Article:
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Germany, Switzerland, France with RS books

Just returned from Europe last night. We were with relatives in Munich so did not have to use tour books but on our own in Switzerland and France and followed all Rick's advice. Had a wonderful time!
Train travel was pretty easy and masks were everywhere.
Stayed in Lauterbrunnen at Hotel Staubach, highly recommend. A bit of a hike from the train station but you'll get used to it, and the church bells. Charming hotel with great service. Gimmelwald, Murren, and Schilthorn were all great, despite some cloudy weather at the top. We did the easy Alpine hike from Murren to Lauterbrunnen which was lovely.
Lausanne was also worth a visit. We did a boat ride to Montreux and Chateau de Chillon, wonderful. Biked to Morges, a little scary but fun. They were having a Festival of Dahlias along Lac Leman which consisted of at least two miles of beds of huge dahlias in every color! What a treat that was. Fantastic street markets on a Wednesday. Cathedral also worth a visit. Stayed at Hotel Lausanne-- which has closed its check in desk. You have to check in at another property about a (long, uphill!) block away. But once we got used to that, Hotel Lausanne was awesome! A full kitchen and laundry in the basement and lobby dining area at our disposal, close to metro stops, near interesting restaurants and shops. Tip, because you have a kitchen, you can to to the market and buy chanterelles and butter and saute them in the hotel kitchen! But we ended up eating at a Chinese restaurant near the hotel, also delicious.
We then took the train to Lyon, what a fabulous city. Just like Paris but smaller, a little cheaper perhaps, and very easy to get around. Stayed at Hotel la Residence which was slightly fleabag but a great location just off Bellecour. We got the Lyon City Card, worth it with the Eurail pass discount, did the Vieux Lyon tour (not many tours in English! High school French does help), Croix Rousses Walk, Musee de Beaux Arts (don't try to do the whole thing, amazing building), Halles Bocuse (as we dined on oysters after loading our shopping bags with fabulous French cheeses, roast chicken, macarons, olives, pates en croute, breads, and pasties, the waitress told us, "There are no rules here. You can do whatever you want!" How true. The beauty of Halles Bocuse is that you can visit all these places inside, walking on a comfortable floor (cobblestones are charming but difficult on the feet even in comfortable shoes). We then tried to take a bus to Parc de la Tete D'Or but the buses do not run on Samedi so we had to walk which made me feel a bit less guilty about all the pate I consumed. At the entrance we were about to rent bikes when a huge anti passe sanitaire protest passed by. Hundreds of people marching and shouting. Well, I guess we Americans do not have a monopoly on stupidity. The Parc was amazing but I am glad I did it on a bike! Speaking of Passe Sanitaire, I applied once in early August, and again just before we arrived in France via the website, and RIEN. My brother, on the other hand, applied in mid August and got his immediately! Fortunately we had no problem entering restaurants and museums with our CDC cards! We also took the train to Bourgogne and did the wine bike tour, also wonderful. Had dinner at Chabert et Fils (very good) and Brasserie Georges (also good but poor service--worth it though to see an historic brasserie!) It is difficult to get a bad meal in Lyon.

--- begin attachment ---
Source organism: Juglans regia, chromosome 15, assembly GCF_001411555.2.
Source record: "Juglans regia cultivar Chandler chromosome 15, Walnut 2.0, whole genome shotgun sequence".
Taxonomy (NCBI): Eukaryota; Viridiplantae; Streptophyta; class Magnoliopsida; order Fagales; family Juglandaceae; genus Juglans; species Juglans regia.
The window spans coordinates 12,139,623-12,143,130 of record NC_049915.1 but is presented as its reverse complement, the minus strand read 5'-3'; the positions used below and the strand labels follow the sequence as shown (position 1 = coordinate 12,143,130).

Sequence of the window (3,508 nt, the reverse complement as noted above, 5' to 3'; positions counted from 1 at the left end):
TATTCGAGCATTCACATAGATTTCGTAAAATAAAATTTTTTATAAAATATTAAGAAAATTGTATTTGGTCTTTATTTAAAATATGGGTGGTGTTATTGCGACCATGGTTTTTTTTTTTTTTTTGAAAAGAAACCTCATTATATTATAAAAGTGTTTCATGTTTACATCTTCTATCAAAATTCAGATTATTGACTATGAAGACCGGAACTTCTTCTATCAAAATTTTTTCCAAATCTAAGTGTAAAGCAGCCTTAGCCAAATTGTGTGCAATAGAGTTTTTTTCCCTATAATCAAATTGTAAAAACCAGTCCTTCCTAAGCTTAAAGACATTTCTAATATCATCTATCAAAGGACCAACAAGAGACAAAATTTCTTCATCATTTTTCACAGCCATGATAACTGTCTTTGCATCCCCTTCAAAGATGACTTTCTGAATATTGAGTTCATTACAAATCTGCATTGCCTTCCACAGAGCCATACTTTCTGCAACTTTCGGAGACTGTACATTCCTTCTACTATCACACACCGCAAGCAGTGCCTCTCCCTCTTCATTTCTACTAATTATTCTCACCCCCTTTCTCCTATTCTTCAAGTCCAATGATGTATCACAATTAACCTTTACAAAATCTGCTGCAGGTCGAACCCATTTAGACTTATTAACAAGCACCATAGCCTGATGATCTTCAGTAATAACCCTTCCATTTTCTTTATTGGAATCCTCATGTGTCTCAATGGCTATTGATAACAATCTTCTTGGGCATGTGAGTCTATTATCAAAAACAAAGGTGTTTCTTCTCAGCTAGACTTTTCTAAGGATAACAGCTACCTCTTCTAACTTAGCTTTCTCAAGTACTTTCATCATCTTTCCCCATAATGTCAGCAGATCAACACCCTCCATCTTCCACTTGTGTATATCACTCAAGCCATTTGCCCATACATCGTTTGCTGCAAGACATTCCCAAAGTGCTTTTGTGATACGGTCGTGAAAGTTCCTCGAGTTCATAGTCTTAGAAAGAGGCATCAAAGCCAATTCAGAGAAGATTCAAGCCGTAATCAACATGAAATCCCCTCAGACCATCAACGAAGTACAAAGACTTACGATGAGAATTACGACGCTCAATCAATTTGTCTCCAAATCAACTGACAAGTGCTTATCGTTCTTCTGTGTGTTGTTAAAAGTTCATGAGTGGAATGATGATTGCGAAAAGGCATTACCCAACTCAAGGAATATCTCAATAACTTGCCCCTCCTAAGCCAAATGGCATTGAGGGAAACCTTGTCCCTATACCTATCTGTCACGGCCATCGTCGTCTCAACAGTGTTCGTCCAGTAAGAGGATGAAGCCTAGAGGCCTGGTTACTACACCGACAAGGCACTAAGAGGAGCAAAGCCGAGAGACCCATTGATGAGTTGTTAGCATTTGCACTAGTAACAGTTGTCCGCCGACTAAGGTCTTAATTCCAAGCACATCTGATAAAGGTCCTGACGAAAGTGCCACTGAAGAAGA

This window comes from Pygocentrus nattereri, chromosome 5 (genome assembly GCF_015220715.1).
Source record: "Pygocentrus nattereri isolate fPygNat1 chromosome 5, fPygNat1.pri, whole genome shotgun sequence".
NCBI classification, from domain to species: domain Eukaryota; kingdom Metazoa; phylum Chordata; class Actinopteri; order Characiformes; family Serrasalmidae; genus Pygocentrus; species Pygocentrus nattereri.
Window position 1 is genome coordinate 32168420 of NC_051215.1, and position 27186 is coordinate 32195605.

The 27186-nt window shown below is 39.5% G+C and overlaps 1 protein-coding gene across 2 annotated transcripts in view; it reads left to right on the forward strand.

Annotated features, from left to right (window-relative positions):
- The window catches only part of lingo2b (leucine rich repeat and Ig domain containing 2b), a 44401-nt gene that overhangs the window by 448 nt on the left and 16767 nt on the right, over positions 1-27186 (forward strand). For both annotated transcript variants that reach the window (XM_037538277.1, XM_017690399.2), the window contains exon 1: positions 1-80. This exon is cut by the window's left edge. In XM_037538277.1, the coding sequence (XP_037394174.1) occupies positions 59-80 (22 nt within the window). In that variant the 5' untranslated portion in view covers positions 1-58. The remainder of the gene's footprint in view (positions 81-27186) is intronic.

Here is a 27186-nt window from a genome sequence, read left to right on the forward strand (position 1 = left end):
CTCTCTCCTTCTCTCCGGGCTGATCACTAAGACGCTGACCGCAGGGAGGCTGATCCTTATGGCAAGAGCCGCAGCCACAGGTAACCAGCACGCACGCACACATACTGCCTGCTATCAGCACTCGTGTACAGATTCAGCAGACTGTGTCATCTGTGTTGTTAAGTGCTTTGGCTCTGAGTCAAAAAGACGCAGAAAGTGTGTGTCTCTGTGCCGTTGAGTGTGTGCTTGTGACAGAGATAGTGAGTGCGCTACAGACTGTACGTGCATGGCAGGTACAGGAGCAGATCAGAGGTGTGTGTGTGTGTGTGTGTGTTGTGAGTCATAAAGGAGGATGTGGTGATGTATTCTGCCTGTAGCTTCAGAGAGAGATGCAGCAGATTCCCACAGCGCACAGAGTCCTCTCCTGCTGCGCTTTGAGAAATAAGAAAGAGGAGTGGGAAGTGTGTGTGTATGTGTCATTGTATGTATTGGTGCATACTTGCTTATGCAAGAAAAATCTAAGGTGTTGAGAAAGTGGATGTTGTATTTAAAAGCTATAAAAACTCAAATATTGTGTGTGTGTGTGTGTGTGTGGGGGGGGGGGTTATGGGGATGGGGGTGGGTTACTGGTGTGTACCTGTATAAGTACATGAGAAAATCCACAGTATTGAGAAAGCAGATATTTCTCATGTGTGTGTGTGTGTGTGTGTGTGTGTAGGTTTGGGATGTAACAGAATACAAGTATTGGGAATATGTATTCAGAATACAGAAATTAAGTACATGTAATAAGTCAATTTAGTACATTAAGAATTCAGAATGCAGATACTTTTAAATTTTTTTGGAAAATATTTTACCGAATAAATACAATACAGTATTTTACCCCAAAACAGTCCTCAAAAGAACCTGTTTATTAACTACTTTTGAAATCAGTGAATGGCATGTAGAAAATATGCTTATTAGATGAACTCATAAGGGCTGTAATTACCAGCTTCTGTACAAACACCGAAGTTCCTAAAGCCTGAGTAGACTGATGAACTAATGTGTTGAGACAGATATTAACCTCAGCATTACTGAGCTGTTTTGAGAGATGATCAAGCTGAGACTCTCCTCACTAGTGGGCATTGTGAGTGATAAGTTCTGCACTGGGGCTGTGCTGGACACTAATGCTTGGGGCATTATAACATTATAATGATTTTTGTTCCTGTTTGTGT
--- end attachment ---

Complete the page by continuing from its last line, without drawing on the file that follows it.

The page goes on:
We had a fabulous time but I won't lie, traveling with the covid restrictions and masking all the time is a huge hassle. Extra paperwork in every country. We purchased the 10 day flex eurail pass (20% discount) and did not use all the days but the convenience of not having to stop at every station and buy tickets (or do them online) was totally worth it. Returning through Geneva is awful with long lines and do not fly Swiss Air. Lufthansa was also a hassle for our relatives. I recommend using an American airline like United!

Posted by
421 posts

Can I ask what your reservations are regarding Swiss air? I ask as we have a flight booked with Swiss Air from SFO, with a plane change in Zürich and so on to CDG. We could possibly fly via LAX on Air Tahiti Nui, but I thought that Swiss air would probably be a better airline. Any thoughts you can offer about Swiss air would be greatly appreciated.

Posted by
11 posts

I thought Swiss Air would be a decent airline also, and maybe they are. But what I found difficult was managing our reservations online (could not select seats or upload documents without jumping through a bunch of hoops), wonky website that wouldn’t allow me to check in the day before (finally did it but took hours!). Then when we got to the Geneva airport there were two ticket counters open and a very long slow line. I understand that happens anywhere but they took forever to open up more lines. Lots of managers and very worker bees! To top it off the security line was even worse. We had to run to make the flight. To their credit, they knew we were coming and kept the door open for us! But it just seemed to me that using a US airline was much less of a hassle when it came to dealing with the reservation and the check in was a nightmare.

Posted by
1357 posts

American Airlines partnered with British Air in San Diego took 15+ minutes to check my husband and myself in.
We got as far as Chicago and the rest of the flight was canceled.
We then got a Swiss Air flight, and check in was a breeze for us.
Safe travels !